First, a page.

One factor contributing to Android’s success in the smartphone market is the large number of third-party application developers in Java. The other not-so-well-known yet important factor is the ease with which developers can write complex applications with Android’s very good inter-application communication mechanism (IACM), facilitating component re-use and faster turn-around while writing new applications. This article explores intents-the heart of Android’s IACM.
First, let’s get familiar with the Android terminology used in this article:
Activity: The user interface part of an application. An application can have one or more activities.
Service: Code that runs in the background (typically to perfo
Broadcast Receiver: Code that registers (listens) for a particular broadcast message.
What are intents?
In Android, intentdescribes an operation to be performed. For example, it can say open a browser, send an SMS, make a phone call, etc. In some cases, an intent can also describe something that has happened in the past, and is now being reported to the Android system. Examples of this include reporting that the battery status has changed, a head-set has been plugged in, a camera button was pressed, etc. This category is mostly used by the Android OS to send system-wide notifications about a certain event, and is usually referred to as System Broadcast Intents. These can only be sent by the system, not by an application. Intents can be sent between Activities, Services and Broadcast Receivers. Applications use intents for both inter- and intra-application communication.
The components of an intent
An intent itself is an object of the Intent class, which meets the descriptions we talked about earlier. Broadly, the descriptions can be classified as given below:
Component Name (Optional) Describes what component should handle the intent. It is specified by the fully qualified class name of the component and the package name, with the project name, e.g., com.example.project.lfy.SampleActivity with com.example.project.
Action Describes what action to be taken; e.g., ACTION_DIAL to specify make a phone call.
Data Contains data required for the action; e.g., the phone number to call.
Category Provides additional information about the action to perform; e.g., CATEGORY_LAUNCHER means it should appear in the Launcher as a top-level application.
Extras (Optional) Key-value pairs holding additional information, if any. Mostly used in the broadcast intents. For example, while reporting battery status, the intent describes battery capacity, temperature, etc, as extras.
Types of intents
Intents are divided into two groups:
a) Explicit intents: These explicitly specify the name of the target component to handle the intent; in these, the optional component name field (above) is set to a particular value, through the setComponent() or setClass() methods.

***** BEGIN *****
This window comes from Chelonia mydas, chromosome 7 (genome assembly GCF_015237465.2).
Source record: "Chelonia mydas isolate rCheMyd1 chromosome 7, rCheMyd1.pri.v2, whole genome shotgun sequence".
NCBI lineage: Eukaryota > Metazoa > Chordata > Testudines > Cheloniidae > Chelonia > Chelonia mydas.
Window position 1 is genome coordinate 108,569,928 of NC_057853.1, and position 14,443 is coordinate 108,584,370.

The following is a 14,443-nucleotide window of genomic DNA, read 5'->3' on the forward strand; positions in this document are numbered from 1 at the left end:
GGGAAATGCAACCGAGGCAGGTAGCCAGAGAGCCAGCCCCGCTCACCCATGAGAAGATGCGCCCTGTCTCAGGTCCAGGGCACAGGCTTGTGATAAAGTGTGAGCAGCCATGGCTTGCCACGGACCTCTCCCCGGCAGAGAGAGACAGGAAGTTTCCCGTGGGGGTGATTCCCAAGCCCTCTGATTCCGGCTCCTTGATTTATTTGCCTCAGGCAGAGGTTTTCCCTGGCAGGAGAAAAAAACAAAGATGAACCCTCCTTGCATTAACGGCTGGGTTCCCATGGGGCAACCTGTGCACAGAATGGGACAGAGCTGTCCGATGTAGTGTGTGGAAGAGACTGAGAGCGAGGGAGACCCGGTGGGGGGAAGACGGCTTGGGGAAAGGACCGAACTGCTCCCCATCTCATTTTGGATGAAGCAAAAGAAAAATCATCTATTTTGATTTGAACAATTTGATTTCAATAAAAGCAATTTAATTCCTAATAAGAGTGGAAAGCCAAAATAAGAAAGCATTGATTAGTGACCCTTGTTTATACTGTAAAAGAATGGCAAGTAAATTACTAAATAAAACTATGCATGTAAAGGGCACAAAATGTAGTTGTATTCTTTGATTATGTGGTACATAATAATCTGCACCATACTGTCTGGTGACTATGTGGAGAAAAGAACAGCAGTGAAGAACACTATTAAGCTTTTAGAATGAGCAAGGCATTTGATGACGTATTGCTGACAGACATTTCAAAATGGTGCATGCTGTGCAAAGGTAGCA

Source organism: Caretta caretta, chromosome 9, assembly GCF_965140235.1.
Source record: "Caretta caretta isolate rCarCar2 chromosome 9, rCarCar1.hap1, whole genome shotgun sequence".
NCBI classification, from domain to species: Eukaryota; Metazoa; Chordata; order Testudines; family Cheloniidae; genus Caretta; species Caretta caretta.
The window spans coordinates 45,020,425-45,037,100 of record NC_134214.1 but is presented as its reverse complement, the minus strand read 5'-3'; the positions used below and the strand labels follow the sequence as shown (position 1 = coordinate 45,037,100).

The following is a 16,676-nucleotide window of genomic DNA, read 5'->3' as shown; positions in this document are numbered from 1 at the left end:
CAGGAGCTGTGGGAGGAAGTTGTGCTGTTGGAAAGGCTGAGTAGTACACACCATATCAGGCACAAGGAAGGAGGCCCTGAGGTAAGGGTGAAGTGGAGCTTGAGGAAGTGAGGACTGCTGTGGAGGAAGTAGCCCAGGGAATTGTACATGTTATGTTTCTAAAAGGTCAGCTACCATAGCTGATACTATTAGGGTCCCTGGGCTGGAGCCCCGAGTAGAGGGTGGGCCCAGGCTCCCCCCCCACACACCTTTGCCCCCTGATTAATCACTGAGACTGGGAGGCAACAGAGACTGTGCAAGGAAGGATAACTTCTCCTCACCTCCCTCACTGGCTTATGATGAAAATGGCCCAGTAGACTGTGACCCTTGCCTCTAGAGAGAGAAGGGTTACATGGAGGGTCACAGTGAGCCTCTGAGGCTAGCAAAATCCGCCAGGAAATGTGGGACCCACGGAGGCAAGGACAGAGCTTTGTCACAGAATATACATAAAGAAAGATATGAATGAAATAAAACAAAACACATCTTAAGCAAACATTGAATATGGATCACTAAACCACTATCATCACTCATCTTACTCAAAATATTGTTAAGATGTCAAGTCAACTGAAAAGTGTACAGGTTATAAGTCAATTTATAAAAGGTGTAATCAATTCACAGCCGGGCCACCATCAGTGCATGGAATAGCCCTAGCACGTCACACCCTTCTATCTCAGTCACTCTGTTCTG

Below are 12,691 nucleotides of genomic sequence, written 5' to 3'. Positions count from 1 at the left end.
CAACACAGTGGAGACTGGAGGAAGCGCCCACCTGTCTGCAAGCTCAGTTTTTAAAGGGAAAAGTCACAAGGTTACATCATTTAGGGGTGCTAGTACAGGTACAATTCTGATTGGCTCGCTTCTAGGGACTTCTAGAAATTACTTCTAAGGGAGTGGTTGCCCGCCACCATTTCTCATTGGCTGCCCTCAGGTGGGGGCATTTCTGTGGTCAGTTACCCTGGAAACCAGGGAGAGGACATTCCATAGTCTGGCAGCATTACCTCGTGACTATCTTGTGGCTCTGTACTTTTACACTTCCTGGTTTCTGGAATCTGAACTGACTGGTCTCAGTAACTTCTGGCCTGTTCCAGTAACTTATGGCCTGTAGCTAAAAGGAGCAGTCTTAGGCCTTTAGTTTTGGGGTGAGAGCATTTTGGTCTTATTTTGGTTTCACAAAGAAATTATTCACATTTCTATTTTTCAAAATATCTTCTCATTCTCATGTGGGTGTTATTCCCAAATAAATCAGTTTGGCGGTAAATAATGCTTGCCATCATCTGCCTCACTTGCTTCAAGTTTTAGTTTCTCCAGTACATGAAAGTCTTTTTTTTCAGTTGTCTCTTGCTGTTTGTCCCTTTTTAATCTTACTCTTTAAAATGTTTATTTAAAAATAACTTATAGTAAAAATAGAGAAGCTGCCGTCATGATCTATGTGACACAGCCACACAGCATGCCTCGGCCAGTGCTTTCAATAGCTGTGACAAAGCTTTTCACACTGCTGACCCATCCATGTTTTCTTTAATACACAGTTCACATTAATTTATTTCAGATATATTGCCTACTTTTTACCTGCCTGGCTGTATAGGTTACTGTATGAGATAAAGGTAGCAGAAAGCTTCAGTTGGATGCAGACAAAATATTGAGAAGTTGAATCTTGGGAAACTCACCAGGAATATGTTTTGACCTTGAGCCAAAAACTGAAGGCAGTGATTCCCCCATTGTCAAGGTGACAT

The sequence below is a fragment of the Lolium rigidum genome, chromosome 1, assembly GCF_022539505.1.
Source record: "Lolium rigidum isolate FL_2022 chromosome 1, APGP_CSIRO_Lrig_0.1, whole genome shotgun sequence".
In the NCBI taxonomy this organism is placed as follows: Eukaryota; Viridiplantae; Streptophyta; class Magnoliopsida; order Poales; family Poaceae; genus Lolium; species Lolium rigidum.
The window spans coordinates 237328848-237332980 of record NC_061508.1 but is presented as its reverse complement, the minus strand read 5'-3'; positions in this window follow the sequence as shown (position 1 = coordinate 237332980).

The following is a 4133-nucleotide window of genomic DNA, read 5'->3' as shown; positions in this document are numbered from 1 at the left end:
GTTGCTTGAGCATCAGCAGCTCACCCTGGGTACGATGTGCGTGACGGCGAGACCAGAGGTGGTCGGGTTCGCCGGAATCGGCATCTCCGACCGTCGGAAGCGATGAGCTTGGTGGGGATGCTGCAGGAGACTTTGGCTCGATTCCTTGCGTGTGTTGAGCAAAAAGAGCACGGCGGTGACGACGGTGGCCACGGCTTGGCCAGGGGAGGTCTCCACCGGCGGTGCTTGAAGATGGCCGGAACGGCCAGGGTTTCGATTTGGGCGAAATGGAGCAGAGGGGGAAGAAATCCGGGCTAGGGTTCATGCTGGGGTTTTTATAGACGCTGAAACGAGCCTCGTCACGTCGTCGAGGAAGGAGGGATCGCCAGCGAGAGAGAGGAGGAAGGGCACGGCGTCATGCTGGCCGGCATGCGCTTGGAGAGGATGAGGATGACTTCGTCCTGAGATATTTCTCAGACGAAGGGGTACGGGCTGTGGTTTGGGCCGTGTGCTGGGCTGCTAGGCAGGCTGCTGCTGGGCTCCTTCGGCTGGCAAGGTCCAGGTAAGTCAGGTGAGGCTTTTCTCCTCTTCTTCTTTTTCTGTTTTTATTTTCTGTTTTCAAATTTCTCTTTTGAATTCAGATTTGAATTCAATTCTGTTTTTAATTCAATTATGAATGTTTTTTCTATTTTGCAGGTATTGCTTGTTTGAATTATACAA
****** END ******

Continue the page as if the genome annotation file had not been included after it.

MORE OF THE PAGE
b) Implicit intents: These do not specify a target component, but include enough information for the system to determine which of the available components is best to run for that intent. Consider an app that lists the available restaurants near you. When you click a particular restaurant option, the application has to ask another application to display the route to that restaurant. To achieve this, it could either send an explicit intent directly to the Google Maps application, or send an implicit intent, which would be delivered to any application that provides the Maps functionality (e.g., Yahoo Maps).
For implicit intents, Android figures out the right component that can handle them. This process is called Intent Resolution, which maps an Intent to an Activity, Broadcast Receiver or Service (or sometimes two or more activities/receivers) that can handle it. If an activity wants to receive a particular intent, it can do so in the two ways mentioned below:
a) It should specify the same in the Android Manifest.xml, in the <intent-filter> tags, as shown below:
<intent-filter> <action android:name="android.intent.action.MAIN" /> <category android:name="android.intent.category.LAUNCHER" /> </intent-filter>
b) It can explicitly register a Broadcast Receiver using registerReceiver(BroadcastReceiver, IntentFilter)
Types of intent broadcasts
There are three different types of broadcasts used by the Android System to broadcast intents:
a) Normal Broadcast: Sent asynchronously, all registered Broadcast Receivers will receive it. The order in which receivers receive it is undefined. Intents are sent with the context.sendBroadcast() method.
b) Ordered Broadcast: This is delivered sequentially to each eligible Broadcast Receiver; the order is defined by the priority of the associated Intent Filters, using the android:priority attribute in the Android Manifest.xml. Any Broadcast Receiver receiving an ordered broadcast can stop further sending by the abortBroadcast() method. The sender of an ordered broadcast can choose to be notified when the broadcast has completed. The isOrderedBroadcast() method returns true if the current receiver processes an ordered broadcast. These intents are sent using the context.sendOrderedBroadcast() method.
c) Sticky Broadcast: This is retained by the system even after it has been sent; this means that whenever you register a receiver for these intents, you will get a cached copy of the intent that was recently sent. ACTION_BATTERY_CHANGED, an intent that describes the changes in battery status, is a good example of a sticky broadcast.
The sample code available at https://www.opensourceforu.com/article_source_code/dec12/intents_android.zip creates a simple intent to launch the contacts list; it also listens to the battery status change intent and provides the battery capacity. This sample code can be tested with Eclipse, running an Android emulator.
Having introduced readers to Android intents, in the next article, we will look at how Android prevents applications from sending system-level intents.